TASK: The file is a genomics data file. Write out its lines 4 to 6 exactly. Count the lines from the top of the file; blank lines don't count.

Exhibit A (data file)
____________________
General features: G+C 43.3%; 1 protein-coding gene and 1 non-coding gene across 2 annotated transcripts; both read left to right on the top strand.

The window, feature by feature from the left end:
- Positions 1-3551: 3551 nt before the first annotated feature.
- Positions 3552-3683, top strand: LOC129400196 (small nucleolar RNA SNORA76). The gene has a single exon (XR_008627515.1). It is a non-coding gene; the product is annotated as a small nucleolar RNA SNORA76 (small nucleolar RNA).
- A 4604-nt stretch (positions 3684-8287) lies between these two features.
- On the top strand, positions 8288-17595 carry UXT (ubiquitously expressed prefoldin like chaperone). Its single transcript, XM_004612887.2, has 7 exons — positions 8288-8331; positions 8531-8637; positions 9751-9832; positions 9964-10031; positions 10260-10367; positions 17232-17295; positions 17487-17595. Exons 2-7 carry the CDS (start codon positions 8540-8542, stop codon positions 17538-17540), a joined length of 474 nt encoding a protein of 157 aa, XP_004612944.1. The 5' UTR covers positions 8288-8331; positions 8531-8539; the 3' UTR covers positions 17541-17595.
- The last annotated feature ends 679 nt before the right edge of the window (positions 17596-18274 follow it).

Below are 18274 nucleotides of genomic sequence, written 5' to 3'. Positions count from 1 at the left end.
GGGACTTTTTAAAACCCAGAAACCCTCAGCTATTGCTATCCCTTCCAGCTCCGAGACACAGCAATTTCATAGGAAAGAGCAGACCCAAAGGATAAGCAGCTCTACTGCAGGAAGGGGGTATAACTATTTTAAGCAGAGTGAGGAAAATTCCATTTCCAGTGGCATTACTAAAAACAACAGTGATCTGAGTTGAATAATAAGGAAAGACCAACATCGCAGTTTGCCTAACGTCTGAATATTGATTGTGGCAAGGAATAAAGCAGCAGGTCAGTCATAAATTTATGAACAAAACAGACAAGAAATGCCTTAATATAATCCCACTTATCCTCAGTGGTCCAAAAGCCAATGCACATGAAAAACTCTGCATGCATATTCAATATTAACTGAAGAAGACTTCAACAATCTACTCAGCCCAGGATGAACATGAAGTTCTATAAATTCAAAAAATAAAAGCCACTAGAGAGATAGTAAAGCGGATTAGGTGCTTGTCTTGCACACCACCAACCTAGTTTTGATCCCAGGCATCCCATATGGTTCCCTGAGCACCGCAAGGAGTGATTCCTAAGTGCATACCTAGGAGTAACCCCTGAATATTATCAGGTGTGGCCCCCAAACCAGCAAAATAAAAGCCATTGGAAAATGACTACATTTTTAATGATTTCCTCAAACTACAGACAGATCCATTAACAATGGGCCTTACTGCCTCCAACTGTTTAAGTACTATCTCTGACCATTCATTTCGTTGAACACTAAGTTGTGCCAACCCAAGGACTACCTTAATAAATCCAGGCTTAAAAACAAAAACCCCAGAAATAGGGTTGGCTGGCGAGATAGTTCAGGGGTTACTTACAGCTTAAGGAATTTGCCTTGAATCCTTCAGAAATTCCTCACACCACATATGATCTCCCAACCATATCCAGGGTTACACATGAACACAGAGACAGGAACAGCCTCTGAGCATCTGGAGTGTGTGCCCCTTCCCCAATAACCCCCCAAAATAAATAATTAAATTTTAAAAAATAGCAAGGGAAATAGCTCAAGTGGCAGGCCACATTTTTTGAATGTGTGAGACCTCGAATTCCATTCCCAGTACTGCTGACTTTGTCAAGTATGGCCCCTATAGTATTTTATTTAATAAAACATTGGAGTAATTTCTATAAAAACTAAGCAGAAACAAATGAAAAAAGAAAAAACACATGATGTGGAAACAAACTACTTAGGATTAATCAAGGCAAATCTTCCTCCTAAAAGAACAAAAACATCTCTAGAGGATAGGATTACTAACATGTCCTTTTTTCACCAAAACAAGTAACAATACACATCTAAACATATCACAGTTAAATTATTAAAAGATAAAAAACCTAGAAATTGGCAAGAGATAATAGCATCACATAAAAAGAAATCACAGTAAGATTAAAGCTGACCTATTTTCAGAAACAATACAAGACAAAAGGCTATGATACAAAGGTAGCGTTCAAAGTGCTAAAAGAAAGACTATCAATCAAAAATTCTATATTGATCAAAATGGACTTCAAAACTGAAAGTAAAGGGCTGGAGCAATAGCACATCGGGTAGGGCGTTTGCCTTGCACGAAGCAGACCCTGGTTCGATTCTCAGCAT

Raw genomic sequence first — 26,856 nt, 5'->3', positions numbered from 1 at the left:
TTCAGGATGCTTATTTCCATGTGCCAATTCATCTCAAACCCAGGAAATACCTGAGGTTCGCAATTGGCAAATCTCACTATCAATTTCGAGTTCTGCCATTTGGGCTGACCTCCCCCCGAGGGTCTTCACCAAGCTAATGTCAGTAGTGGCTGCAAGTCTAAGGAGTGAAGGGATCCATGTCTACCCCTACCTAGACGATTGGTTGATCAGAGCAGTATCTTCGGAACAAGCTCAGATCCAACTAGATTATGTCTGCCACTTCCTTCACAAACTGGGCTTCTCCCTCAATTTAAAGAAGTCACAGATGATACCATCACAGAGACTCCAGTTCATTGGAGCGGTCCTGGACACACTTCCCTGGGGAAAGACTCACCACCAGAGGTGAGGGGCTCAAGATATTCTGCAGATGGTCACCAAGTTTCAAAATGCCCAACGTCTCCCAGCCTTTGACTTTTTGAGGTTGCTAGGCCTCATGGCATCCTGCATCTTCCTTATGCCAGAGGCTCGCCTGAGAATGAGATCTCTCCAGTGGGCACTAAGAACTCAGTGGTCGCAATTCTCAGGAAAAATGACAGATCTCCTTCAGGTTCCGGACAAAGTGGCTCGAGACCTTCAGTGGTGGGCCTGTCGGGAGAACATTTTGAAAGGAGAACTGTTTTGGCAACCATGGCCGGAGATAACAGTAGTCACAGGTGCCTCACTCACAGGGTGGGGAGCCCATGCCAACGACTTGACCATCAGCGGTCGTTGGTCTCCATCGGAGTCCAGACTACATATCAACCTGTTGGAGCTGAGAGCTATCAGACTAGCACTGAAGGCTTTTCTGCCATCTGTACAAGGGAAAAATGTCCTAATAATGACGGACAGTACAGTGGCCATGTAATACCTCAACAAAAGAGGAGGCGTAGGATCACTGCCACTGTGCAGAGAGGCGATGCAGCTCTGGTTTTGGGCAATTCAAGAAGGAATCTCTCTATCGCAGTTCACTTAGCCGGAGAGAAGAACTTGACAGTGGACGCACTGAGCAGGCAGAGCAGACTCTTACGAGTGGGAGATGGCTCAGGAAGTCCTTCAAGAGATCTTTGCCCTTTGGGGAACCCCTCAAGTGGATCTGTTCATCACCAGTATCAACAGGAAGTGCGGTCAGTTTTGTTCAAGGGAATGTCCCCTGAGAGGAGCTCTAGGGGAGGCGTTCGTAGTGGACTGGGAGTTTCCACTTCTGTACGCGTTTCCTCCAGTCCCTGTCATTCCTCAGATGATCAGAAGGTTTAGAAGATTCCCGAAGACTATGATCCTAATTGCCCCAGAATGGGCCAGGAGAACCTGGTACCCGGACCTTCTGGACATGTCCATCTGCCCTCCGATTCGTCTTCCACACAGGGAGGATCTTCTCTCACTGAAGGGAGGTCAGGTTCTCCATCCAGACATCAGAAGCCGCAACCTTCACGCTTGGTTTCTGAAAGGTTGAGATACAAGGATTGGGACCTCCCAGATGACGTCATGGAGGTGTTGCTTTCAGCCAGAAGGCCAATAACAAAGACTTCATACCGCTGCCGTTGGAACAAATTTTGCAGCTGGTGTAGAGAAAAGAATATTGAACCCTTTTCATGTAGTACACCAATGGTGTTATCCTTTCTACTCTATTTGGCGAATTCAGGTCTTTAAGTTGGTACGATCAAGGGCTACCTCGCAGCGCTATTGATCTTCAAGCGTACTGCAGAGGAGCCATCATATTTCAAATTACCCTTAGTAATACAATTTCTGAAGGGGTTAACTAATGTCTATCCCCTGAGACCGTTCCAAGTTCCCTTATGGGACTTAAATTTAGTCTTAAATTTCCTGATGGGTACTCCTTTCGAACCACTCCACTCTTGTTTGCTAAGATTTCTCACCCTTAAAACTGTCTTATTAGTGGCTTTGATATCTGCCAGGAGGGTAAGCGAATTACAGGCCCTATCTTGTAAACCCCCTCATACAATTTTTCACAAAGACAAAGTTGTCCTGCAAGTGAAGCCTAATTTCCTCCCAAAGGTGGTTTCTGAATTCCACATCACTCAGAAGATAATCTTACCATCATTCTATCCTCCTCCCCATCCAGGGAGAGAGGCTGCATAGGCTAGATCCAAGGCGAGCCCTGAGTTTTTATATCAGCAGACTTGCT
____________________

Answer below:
- Positions 3552-3683, top strand: LOC129400196 (small nucleolar RNA SNORA76). The gene has a single exon (XR_008627515.1). It is a non-coding gene; the product is annotated as a small nucleolar RNA SNORA76 (small nucleolar RNA).
- A 4604-nt stretch (positions 3684-8287) lies between these two features.
- On the top strand, positions 8288-17595 carry UXT (ubiquitously expressed prefoldin like chaperone). Its single transcript, XM_004612887.2, has 7 exons — positions 8288-8331; positions 8531-8637; positions 9751-9832; positions 9964-10031; positions 10260-10367; positions 17232-17295; positions 17487-17595. Exons 2-7 carry the CDS (start codon positions 8540-8542, stop codon positions 17538-17540), a joined length of 474 nt encoding a protein of 157 aa, XP_004612944.1. The 5' UTR covers positions 8288-8331; positions 8531-8539; the 3' UTR covers positions 17541-17595.